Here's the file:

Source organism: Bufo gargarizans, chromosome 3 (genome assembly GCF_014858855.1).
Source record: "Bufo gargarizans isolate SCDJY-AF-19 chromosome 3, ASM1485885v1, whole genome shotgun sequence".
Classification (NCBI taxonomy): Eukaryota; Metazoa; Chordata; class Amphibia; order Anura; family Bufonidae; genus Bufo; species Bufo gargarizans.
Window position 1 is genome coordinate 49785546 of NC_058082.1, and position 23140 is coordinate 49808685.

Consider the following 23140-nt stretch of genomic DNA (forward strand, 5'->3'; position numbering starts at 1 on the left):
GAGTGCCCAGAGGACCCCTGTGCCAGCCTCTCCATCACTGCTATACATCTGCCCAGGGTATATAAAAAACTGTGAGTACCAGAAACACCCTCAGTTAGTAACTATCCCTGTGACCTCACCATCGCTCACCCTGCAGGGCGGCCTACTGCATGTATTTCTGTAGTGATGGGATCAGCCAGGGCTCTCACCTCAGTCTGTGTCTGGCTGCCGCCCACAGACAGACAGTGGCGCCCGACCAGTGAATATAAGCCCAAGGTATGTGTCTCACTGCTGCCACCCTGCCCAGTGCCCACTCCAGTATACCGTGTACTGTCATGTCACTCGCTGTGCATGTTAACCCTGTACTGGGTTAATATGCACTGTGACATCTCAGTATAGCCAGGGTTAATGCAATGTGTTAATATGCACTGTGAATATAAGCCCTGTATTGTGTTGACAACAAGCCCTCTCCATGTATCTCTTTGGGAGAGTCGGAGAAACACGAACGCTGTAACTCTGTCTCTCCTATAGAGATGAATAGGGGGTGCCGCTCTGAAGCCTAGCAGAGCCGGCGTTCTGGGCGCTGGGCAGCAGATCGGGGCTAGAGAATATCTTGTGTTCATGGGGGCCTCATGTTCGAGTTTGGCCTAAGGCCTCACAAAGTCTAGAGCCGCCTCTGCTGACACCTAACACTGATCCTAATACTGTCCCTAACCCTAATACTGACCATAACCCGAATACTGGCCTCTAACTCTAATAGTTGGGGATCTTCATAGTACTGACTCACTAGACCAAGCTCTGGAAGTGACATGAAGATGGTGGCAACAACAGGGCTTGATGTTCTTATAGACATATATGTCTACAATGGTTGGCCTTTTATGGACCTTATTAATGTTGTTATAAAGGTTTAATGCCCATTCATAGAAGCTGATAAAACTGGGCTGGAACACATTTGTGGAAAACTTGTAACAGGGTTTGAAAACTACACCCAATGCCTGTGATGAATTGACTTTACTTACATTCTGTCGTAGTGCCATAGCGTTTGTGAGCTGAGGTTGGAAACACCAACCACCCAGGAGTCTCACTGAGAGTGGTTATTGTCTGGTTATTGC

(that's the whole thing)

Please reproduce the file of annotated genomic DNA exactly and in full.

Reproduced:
Source organism: Bufo gargarizans, chromosome 3 (genome assembly GCF_014858855.1).
Source record: "Bufo gargarizans isolate SCDJY-AF-19 chromosome 3, ASM1485885v1, whole genome shotgun sequence".
Classification (NCBI taxonomy): Eukaryota; Metazoa; Chordata; class Amphibia; order Anura; family Bufonidae; genus Bufo; species Bufo gargarizans.
Window position 1 is genome coordinate 49785546 of NC_058082.1, and position 23140 is coordinate 49808685.

Consider the following 23140-nt stretch of genomic DNA (forward strand, 5'->3'; position numbering starts at 1 on the left):
GAGTGCCCAGAGGACCCCTGTGCCAGCCTCTCCATCACTGCTATACATCTGCCCAGGGTATATAAAAAACTGTGAGTACCAGAAACACCCTCAGTTAGTAACTATCCCTGTGACCTCACCATCGCTCACCCTGCAGGGCGGCCTACTGCATGTATTTCTGTAGTGATGGGATCAGCCAGGGCTCTCACCTCAGTCTGTGTCTGGCTGCCGCCCACAGACAGACAGTGGCGCCCGACCAGTGAATATAAGCCCAAGGTATGTGTCTCACTGCTGCCACCCTGCCCAGTGCCCACTCCAGTATACCGTGTACTGTCATGTCACTCGCTGTGCATGTTAACCCTGTACTGGGTTAATATGCACTGTGACATCTCAGTATAGCCAGGGTTAATGCAATGTGTTAATATGCACTGTGAATATAAGCCCTGTATTGTGTTGACAACAAGCCCTCTCCATGTATCTCTTTGGGAGAGTCGGAGAAACACGAACGCTGTAACTCTGTCTCTCCTATAGAGATGAATAGGGGGTGCCGCTCTGAAGCCTAGCAGAGCCGGCGTTCTGGGCGCTGGGCAGCAGATCGGGGCTAGAGAATATCTTGTGTTCATGGGGGCCTCATGTTCGAGTTTGGCCTAAGGCCTCACAAAGTCTAGAGCCGCCTCTGCTGACACCTAACACTGATCCTAATACTGTCCCTAACCCTAATACTGACCATAACCCGAATACTGGCCTCTAACTCTAATAGTTGGGGATCTTCATAGTACTGACTCACTAGACCAAGCTCTGGAAGTGACATGAAGATGGTGGCAACAACAGGGCTTGATGTTCTTATAGACATATATGTCTACAATGGTTGGCCTTTTATGGACCTTATTAATGTTGTTATAAAGGTTTAATGCCCATTCATAGAAGCTGATAAAACTGGGCTGGAACACATTTGTGGAAAACTTGTAACAGGGTTTGAAAACTACACCCAATGCCTGTGATGAATTGACTTTACTTACATTCTGTCGTAGTGCCATAGCGTTTGTGAGCTGAGGTTGGAAACACCAACCACCCAGGAGTCTCACTGAGAGTGGTTATTGTCTGGTTATTGC